Federal Reserve Governor Michelle Bowman believes additional rate hikes may be necessary to bring inflation down to 2%, raising fears of a Fed-induced stock market crash or recession.
Indeed, in comments on Tuesday, Bowman took a markedly hawkish stance on future monetary policy.
“My baseline economic outlook continues to expect that we will need to increase the federal funds rate further to keep policy sufficiently restrictive to bring inflation down to our 2% target in a timely way,” Bowman said.
According to Bowman, economic uncertainty, “uneven” inflation progress, resilient consumer spending and the potential of new labor shortages all point to the possible necessity of additional rate hikes. Bowman is also of the opinion that some businesses are showing signs of interest rate insensitivity and that changes in economic structure may require higher rates in general compared to before the pandemic.
“In my view, given potential structural changes in the economy, such as higher demand for investment relative to saving, it is quite possible that the level of the federal funds rate consistent with low and stable inflation will be higher than before the pandemic,” said Bowman, per Reuters.
In this regard, Bowman is reportedly in the minority of Fed officials as it pertains to policy. Speaking of which, also on Tuesday, Fed Governor Chris Waller expressed confidence that current interest rate levels will be sufficient to ease inflation to the Fed’s 2% target.
Will the Fed Cause a Stock Market Crash?
Bowman’s comments directly clash with the predominantly dovish sentiment taking over the market in the wake of two strong October inflation readings by way of the Consumer Price Index () and recently released Personal Consumption Expenditures ( ) reports.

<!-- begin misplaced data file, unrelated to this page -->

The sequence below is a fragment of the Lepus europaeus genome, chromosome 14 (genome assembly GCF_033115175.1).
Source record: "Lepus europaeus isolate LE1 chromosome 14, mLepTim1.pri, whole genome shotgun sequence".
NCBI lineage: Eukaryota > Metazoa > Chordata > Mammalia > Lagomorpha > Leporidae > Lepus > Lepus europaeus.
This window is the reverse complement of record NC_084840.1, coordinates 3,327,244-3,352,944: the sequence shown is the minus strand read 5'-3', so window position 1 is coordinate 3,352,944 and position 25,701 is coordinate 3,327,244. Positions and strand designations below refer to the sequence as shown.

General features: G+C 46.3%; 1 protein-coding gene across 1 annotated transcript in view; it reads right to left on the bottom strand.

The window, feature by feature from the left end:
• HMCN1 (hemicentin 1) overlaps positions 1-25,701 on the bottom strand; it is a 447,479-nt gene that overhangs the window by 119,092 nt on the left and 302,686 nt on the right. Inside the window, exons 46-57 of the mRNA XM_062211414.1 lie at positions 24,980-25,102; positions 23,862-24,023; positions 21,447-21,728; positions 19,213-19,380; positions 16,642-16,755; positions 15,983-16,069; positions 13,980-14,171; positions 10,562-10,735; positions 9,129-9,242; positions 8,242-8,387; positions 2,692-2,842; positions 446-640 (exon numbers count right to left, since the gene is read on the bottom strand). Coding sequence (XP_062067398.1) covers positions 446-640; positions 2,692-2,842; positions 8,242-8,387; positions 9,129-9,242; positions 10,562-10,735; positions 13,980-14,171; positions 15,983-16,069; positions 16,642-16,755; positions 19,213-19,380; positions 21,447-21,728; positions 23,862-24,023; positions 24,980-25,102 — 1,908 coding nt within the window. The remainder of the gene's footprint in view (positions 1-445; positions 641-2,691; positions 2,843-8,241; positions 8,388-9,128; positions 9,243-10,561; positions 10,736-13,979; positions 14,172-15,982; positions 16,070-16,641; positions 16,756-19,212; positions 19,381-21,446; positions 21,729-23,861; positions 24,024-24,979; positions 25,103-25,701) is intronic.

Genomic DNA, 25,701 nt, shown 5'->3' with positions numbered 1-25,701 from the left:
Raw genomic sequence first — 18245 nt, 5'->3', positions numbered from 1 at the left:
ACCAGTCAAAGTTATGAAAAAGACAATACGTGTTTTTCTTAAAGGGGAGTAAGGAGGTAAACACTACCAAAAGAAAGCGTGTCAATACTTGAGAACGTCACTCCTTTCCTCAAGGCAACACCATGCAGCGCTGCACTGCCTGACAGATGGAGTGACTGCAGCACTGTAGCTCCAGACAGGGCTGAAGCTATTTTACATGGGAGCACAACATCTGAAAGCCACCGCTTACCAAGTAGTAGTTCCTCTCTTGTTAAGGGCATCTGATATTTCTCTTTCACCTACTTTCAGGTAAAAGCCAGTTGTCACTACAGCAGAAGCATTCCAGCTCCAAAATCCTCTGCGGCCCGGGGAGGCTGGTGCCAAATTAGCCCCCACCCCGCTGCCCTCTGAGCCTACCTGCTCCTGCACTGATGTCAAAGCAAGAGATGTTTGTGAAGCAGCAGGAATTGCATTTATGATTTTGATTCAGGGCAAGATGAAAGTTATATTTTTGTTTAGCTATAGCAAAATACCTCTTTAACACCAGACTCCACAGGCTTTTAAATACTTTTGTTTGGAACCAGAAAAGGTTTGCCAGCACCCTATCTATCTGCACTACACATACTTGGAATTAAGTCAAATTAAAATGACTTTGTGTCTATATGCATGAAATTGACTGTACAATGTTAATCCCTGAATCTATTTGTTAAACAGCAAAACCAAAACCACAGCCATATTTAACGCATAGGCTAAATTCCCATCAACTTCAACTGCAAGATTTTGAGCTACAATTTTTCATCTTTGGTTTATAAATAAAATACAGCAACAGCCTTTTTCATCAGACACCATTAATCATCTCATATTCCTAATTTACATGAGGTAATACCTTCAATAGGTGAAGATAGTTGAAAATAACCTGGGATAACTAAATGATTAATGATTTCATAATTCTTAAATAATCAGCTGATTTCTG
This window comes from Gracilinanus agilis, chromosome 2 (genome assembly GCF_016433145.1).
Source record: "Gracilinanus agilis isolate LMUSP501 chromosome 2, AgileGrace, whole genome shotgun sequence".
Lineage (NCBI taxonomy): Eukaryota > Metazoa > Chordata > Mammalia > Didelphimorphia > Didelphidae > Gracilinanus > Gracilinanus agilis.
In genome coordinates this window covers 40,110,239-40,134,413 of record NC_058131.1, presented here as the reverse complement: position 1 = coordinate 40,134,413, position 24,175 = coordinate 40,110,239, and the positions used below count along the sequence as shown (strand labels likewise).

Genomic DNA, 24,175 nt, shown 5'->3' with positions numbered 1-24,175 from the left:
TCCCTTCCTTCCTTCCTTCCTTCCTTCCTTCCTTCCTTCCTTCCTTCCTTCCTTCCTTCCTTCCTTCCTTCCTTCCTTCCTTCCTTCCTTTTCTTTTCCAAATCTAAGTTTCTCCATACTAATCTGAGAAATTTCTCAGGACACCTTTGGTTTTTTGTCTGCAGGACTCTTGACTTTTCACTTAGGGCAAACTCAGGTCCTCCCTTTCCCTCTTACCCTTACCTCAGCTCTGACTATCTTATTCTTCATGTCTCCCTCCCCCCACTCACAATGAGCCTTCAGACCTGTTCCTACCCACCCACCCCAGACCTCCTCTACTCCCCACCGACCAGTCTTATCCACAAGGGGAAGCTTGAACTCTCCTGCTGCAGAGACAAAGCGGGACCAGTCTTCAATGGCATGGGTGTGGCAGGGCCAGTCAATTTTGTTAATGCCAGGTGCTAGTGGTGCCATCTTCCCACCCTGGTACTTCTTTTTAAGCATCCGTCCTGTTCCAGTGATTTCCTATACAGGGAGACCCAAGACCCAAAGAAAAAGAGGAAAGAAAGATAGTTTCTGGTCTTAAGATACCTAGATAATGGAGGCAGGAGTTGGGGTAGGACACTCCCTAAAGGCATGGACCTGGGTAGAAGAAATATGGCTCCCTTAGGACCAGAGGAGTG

Both reports showed slowing inflation, with price growth coming out basically unchanged from September to October. The Fed-preferred PCE showed annual inflation of just 3% compared to the year prior, even better than the CPI’s 3.2% annual price increase. While not quite at the Fed’s 2% goal, it’s still an impressive 67% improvement from the 9.1% peak inflation recorded in June 2022. This has raised hopes that the Fed may opt to cut rates at its next policy meeting, having turned the corner on the inflation battle.
Still, fears of a Fed-induced recession are elevated heading into the new year. For months now, economists have predicted that the Fed’s accelerated rate-hike campaign may eventually yield some nasty sideeffects in the form of rising unemployment and reduced consumer spending. That said, at least for the moment, these ramifications haven’t yet been truly felt. Both jobs and spending are proving increasingly resilient to the Fed’s hawkish monetary policy.
Some economists believe the Fed may actually achieve it’s long-shot “soft landing” scenario, where inflation returns to normal levels without triggering an economic downturn. In that regard, cutting rates could help ensure the country “gets while the getting is good.”
According to Bowman, however, ensured long-term price stability may yet require adding more fuel to the fire.
On the date of publication, Shrey Dua did not hold (either directly or indirectly) any positions in the securities mentioned in this article. The opinions expressed in this article are those of the writer, subject to the InvestorPlace.com Publishing Guidelines